- MoviePass CEO Mitch Lowe told Business Insider that subscribers would be able to order premium movies (like Imax and Real 3D) through the app by Labor Day.
- Those movies will have an added charge of $2 to $5.
- Lowe also said surge pricing would be introduced across the US by the end of July.
In the wake of MoviePass‘ launch of surge pricing, in which the movie-ticket subscription service charges $2 to $6 extra for popular movies on the weekends, there’s now some news that subscribers are sure to find more favorable: You’ll get to see Imax movies with MoviePass soon.
In a conversation with MoviePass CEO Mitch Lowe on Wednesday, he told Business Insider that by Labor Day the app would allow subscribers to select, for $2 to $5, the option to see movies in premium formats like Imax or Real 3D.
Currently, MoviePass allows its subscribers to see only standard 2D movies.
“Imagine you’re a customer and now you can go to what typically might be a $17 or $18 ticket for an extra $5?” Lowe told Business Insider. “That’s going to be extremely valuable.”
It’s sure to be a welcome sight for subscribers living in major markets like New York or Los Angeles. In New York City, seeing a movie in Imax or Real 3D ranges from $20 to $24 a ticket, so MoviePass subscribers, who generally pay $10 a month, would be saving money even with an added price as high as $5.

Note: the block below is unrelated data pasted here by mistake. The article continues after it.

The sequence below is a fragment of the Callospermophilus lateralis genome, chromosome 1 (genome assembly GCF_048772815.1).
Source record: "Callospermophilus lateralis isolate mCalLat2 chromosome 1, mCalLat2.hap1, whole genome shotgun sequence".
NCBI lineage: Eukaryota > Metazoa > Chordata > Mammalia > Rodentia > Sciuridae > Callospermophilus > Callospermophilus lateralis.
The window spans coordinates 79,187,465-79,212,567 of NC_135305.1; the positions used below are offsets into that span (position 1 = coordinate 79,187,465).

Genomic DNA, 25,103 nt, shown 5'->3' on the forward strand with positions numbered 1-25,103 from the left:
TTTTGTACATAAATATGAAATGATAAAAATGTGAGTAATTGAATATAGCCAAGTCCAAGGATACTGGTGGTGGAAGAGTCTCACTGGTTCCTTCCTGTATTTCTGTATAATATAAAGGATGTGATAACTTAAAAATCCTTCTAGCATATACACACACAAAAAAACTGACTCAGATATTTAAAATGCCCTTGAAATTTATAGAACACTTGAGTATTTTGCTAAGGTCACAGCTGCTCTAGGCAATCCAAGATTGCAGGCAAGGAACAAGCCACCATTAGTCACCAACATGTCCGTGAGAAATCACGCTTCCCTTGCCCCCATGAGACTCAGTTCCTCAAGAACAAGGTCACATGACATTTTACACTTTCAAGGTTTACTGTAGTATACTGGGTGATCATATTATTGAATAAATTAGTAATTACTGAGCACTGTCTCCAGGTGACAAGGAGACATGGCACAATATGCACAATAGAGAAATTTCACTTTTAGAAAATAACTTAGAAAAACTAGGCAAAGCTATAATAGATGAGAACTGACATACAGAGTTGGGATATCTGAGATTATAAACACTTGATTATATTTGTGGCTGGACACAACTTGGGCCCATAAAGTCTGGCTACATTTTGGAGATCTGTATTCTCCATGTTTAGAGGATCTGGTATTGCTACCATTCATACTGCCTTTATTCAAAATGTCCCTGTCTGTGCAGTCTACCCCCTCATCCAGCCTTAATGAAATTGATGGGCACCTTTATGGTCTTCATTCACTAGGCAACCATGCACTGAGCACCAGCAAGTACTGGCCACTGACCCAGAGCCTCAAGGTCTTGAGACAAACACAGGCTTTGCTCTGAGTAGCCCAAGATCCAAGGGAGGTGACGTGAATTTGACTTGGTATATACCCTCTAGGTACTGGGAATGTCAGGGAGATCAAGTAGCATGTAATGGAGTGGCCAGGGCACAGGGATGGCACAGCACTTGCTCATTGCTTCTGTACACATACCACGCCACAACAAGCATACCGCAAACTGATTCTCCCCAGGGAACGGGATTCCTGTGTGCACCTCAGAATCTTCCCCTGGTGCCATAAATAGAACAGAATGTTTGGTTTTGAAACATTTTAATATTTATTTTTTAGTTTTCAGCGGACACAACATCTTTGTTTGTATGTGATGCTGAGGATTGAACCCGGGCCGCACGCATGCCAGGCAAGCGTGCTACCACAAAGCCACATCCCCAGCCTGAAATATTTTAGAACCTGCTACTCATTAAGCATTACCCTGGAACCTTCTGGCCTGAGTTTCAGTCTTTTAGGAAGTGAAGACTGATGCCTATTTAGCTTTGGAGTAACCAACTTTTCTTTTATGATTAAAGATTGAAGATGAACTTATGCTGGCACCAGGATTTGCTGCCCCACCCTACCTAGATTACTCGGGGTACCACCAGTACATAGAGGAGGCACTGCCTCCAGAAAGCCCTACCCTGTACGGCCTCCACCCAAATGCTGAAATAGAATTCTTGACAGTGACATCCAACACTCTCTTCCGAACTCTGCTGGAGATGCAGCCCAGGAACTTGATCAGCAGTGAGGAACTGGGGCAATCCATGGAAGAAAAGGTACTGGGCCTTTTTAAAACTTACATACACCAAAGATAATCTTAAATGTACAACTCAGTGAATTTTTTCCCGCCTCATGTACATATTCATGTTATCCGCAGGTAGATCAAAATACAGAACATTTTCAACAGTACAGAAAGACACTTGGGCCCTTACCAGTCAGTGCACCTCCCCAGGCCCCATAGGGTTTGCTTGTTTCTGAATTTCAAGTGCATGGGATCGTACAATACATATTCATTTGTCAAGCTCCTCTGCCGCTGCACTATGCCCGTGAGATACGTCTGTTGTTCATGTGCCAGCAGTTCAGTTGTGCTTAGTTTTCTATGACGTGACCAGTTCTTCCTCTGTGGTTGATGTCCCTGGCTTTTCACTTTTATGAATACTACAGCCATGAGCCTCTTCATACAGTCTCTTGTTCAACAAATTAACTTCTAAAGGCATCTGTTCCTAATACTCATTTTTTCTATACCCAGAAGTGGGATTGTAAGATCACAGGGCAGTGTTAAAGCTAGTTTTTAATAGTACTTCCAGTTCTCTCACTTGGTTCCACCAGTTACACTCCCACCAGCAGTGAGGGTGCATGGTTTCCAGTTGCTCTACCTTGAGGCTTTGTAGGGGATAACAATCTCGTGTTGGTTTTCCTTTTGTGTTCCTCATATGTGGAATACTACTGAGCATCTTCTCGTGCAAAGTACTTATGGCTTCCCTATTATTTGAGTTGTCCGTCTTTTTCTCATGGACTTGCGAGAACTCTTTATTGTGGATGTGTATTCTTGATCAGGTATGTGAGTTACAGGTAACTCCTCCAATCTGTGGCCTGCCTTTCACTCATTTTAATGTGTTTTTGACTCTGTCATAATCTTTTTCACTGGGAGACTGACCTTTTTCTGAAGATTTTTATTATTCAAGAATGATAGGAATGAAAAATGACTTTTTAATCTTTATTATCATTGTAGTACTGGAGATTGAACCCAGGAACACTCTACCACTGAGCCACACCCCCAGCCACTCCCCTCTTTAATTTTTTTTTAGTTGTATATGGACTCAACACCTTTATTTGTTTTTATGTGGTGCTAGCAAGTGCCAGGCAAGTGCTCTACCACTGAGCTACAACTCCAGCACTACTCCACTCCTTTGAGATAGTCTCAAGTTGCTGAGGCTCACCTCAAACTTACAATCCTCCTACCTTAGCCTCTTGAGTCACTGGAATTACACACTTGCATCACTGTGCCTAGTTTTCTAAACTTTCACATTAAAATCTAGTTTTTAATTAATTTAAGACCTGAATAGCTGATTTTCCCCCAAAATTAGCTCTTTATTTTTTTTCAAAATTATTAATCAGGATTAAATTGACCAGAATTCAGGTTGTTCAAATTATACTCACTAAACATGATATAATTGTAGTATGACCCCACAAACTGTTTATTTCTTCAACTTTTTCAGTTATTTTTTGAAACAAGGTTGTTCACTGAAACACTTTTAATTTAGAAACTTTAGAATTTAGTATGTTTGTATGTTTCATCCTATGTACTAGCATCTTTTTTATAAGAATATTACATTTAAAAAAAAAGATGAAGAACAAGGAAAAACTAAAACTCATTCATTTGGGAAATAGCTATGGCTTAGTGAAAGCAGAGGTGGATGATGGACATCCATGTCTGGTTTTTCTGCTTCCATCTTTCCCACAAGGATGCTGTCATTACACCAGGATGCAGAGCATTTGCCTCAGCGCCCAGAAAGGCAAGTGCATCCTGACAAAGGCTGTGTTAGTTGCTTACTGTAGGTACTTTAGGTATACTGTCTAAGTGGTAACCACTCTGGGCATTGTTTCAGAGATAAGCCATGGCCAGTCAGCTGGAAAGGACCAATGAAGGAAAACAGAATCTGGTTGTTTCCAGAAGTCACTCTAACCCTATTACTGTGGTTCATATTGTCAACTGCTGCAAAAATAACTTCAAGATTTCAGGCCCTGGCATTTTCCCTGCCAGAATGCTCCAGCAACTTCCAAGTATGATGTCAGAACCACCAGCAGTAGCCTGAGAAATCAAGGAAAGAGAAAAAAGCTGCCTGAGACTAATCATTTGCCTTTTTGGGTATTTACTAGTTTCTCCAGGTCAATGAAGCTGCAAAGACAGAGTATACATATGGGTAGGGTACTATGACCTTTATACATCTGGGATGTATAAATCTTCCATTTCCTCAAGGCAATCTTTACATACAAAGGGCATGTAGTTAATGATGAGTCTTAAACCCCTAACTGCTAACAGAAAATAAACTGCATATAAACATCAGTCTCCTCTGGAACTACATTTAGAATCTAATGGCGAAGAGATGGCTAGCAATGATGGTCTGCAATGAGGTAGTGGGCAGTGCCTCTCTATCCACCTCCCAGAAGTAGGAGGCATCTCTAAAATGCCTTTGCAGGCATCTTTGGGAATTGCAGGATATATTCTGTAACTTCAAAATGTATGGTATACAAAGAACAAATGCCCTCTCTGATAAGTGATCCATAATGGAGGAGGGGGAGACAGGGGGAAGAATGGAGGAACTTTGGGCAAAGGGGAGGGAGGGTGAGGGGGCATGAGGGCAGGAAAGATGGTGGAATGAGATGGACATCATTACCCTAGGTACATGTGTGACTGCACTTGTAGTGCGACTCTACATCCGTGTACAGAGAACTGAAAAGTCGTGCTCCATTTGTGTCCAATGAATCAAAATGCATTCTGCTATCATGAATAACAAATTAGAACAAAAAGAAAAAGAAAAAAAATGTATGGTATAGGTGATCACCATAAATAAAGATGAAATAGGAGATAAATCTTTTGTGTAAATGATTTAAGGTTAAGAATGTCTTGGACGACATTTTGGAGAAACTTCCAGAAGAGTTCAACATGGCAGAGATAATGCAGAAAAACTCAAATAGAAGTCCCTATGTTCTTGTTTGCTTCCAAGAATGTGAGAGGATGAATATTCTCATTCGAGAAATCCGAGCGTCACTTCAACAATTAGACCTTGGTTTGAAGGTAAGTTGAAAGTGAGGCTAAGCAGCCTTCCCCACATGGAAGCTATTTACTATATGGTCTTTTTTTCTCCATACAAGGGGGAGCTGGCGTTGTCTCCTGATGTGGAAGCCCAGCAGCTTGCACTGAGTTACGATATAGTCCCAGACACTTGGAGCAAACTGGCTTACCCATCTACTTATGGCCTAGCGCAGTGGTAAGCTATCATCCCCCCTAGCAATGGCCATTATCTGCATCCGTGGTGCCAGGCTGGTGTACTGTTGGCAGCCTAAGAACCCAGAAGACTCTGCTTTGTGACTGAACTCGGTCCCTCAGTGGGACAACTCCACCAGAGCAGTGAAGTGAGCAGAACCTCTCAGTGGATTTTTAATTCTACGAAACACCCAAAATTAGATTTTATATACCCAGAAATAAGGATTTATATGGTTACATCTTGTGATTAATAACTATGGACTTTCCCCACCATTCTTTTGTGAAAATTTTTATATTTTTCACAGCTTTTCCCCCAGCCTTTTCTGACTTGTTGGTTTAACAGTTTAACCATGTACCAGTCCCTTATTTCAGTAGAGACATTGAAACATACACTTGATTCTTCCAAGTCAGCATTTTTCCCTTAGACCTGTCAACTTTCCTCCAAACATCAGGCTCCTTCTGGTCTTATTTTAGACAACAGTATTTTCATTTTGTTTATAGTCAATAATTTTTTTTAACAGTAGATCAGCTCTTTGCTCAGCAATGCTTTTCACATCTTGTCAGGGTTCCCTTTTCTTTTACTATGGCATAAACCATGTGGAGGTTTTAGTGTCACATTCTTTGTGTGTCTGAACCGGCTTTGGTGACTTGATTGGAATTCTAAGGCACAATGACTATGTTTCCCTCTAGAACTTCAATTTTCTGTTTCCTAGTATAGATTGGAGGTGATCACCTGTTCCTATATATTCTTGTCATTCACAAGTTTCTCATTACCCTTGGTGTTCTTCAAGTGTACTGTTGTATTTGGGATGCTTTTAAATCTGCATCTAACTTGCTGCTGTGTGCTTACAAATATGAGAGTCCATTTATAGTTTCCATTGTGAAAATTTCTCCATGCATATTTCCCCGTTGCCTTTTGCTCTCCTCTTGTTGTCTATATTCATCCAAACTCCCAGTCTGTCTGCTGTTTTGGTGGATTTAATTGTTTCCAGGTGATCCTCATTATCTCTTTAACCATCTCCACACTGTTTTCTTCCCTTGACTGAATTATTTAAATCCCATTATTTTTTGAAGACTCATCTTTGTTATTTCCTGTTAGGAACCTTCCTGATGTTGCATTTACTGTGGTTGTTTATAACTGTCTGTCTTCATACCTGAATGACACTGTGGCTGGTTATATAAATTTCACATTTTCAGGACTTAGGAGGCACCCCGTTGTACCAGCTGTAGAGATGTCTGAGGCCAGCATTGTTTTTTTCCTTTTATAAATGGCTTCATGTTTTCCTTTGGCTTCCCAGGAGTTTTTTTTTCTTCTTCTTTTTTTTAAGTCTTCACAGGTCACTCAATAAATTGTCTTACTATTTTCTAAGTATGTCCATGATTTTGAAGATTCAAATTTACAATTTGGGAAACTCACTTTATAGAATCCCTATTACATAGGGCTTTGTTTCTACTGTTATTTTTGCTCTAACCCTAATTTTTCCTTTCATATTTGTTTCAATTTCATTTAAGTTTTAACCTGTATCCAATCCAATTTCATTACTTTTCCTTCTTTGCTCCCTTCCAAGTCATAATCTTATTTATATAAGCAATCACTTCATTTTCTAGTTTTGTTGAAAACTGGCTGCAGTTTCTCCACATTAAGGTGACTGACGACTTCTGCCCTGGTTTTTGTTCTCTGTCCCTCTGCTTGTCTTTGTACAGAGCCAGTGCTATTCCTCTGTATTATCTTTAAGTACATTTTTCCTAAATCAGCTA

Lowe also said a bring-a-friend option, which he said the company had been testing with its e-ticketing partners, would most likely be rolled out at the same time as the premium Imax pricing. The feature would allow subscribers to buy a second ticket when selecting their movie at the theater. Lowe added that if the friend you bring becomes a MoviePass subscriber within 24 hours of seeing the movie, you will receive a refund for that person’s ticket on MoviePass.
This all comes on the heels of MoviePass’ announcement of implementing peak pricing for popular movies. It was introduced for the first time in a handful of cities this past weekend and charges the MoviePass subscriber extra for seeing a movie the company deems popular at a specific showtime. Lowe said it would take effect for all US MoviePass subscribers by the end of July.
Each month, a subscriber is allowed to waive one peak fee.
Lowe suggested the best way to avoid the surge price was to see popular movies on weekdays.
“Our whole mission is to reenergize the occasional moviegoer, those people who were only going four or five times a year, now they are going nine, 10, 12 times a year with MoviePass,” he said. “They will likely not have a surge pricing because every customer gets one free pass a month. If you go once a month, you won’t pay a surge price. It’s only if you go more than once and you happen to go to a film that may be within surge pricing on a given weekend. So if you see a movie on a Tuesday, the same film that on a Friday may be under peak pricing, you won’t have that charge.”